By Megan Urbanic, Biological Sciences; Jake Beaulieu, US Environmental Protection Agency
Advisor: Michael Booth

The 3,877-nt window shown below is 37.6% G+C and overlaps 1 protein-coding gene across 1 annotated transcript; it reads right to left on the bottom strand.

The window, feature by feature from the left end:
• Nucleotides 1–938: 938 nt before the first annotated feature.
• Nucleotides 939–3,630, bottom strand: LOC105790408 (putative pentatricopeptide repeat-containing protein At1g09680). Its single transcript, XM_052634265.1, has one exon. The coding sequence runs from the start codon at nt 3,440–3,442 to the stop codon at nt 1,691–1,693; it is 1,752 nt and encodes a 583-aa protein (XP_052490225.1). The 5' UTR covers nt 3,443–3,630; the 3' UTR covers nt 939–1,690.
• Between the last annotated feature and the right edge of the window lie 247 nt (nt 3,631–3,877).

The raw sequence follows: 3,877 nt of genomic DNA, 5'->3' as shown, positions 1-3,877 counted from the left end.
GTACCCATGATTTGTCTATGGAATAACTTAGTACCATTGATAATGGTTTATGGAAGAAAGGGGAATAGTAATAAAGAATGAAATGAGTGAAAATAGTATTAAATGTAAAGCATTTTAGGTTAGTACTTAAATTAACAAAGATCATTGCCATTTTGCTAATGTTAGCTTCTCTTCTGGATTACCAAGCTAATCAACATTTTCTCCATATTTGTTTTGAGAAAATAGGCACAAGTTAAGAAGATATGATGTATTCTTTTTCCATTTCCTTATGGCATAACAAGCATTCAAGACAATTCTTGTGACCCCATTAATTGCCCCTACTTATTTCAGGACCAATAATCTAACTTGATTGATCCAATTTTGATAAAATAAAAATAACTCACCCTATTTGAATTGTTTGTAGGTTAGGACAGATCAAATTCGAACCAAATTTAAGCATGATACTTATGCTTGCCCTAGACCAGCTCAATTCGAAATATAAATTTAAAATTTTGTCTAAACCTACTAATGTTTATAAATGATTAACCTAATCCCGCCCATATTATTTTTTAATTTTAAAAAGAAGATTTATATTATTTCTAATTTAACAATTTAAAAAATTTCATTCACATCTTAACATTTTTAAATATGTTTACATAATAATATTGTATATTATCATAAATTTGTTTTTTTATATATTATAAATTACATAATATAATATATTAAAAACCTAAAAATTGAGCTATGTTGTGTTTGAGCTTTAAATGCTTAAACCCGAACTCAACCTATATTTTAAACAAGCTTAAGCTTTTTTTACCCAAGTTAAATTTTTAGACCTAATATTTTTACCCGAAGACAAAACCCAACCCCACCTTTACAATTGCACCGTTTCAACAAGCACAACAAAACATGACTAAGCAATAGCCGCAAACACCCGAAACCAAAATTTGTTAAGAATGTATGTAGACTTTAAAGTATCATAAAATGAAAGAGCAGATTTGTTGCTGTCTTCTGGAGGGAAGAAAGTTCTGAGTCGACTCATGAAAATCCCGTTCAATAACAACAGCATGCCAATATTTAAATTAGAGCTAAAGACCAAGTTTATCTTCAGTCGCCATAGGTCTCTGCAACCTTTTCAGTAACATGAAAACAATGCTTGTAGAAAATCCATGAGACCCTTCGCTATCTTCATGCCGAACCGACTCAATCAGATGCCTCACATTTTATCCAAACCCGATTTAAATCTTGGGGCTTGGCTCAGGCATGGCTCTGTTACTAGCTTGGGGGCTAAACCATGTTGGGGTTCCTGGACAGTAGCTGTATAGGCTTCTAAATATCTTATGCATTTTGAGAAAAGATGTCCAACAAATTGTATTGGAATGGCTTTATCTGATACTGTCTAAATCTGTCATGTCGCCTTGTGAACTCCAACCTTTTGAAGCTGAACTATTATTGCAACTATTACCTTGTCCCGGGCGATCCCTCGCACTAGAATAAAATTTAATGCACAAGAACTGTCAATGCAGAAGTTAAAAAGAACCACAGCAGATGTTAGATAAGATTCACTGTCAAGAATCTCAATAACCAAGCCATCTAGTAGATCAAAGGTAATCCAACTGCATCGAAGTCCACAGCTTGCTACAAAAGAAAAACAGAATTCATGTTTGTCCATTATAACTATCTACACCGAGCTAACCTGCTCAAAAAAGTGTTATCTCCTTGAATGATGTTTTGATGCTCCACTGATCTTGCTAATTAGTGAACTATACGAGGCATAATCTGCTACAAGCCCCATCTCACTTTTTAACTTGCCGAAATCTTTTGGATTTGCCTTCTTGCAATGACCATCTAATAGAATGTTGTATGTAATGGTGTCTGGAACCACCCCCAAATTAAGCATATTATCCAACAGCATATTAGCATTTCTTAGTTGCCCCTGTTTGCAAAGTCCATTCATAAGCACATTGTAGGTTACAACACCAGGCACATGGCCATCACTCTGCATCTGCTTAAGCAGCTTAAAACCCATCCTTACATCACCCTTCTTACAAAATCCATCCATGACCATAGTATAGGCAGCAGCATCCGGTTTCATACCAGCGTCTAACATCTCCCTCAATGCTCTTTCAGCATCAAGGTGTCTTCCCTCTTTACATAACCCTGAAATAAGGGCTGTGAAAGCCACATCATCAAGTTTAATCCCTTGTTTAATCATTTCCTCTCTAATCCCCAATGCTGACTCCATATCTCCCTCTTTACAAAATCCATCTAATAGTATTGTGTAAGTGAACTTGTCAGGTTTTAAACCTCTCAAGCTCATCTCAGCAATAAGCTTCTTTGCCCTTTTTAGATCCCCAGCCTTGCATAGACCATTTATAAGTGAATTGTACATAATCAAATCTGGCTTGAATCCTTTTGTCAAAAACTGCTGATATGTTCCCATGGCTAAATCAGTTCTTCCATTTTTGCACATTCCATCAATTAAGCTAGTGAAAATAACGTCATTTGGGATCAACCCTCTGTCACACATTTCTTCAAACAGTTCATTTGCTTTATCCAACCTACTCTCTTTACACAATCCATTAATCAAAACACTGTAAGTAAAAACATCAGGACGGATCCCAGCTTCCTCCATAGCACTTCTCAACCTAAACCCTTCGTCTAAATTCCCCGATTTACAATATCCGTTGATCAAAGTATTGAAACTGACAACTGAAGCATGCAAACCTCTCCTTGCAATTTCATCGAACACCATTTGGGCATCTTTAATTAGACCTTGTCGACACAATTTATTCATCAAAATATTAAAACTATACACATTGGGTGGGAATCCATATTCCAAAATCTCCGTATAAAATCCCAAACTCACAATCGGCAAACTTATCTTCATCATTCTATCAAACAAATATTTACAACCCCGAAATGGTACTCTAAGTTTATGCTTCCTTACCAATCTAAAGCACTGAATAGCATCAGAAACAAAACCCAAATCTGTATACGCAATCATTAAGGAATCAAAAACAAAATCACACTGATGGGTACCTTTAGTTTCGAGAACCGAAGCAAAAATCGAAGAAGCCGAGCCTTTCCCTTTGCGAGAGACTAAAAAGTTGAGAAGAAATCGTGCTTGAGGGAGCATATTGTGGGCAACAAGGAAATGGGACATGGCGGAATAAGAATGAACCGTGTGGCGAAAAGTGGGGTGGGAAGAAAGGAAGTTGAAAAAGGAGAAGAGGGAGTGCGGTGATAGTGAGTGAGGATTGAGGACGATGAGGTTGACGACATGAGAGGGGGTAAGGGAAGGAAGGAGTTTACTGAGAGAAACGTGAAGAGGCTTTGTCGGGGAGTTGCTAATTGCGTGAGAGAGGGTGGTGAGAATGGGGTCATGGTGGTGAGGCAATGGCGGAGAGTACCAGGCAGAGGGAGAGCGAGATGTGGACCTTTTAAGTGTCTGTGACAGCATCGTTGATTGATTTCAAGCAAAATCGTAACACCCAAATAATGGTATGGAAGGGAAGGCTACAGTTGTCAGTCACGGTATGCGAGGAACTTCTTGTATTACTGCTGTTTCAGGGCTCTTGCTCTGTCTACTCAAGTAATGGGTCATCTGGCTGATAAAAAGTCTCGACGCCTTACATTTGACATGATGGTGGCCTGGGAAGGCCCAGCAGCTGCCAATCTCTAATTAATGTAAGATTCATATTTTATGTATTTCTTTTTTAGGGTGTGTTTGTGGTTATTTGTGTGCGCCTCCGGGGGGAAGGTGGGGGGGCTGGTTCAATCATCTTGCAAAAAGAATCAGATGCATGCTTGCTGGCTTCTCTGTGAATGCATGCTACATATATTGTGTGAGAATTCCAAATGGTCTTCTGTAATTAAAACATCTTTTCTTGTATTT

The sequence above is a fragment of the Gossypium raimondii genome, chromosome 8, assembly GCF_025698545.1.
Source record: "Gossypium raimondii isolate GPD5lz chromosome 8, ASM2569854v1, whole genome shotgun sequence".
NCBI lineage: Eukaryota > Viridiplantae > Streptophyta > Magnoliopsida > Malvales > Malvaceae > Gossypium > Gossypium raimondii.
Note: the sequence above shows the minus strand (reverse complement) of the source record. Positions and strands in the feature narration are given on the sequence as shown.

Abstract: Greenhouse gas (GHG) emissions from freshwater systems are an important contributor to global carbon emissions, but the factors controlling the rates and forms of carbon released are uncertain. One potential factor is bioturbation, the disturbance of sediment by organisms as they move or feed. Our experiment sought to determine what frequency of bioturbation would result in the largest releases of greenhouse gases and highest ratio of CH4:CO2. This experiment took place in a lab setting using 15 10L fish tanks. Tanks were randomly assigned bioturbation treatment frequencies of either no disturbance, 3d, 7d, 14d, or 21d. GHG diffusion rates were taken using a micro portable GHG analyzer, and GHG ebullitions were measured using inverted funnel gas traps in each tank. Preliminary data was taken for 60 days, and treatments were then implemented for 90 days. The 7d tanks had the highest average cumulative gas volume over the course of treatments, while 3d tanks had the lowest. Disturbances released gasses trapped in the sediment, and more frequent disturbance released less gas per disturbance. The ratio of cumulative CH4:CO2 ebullition was lowest at intermediate disturbance frequencies, however, the greatest overall volume of CH4 and CO2 was released from the 7d tanks.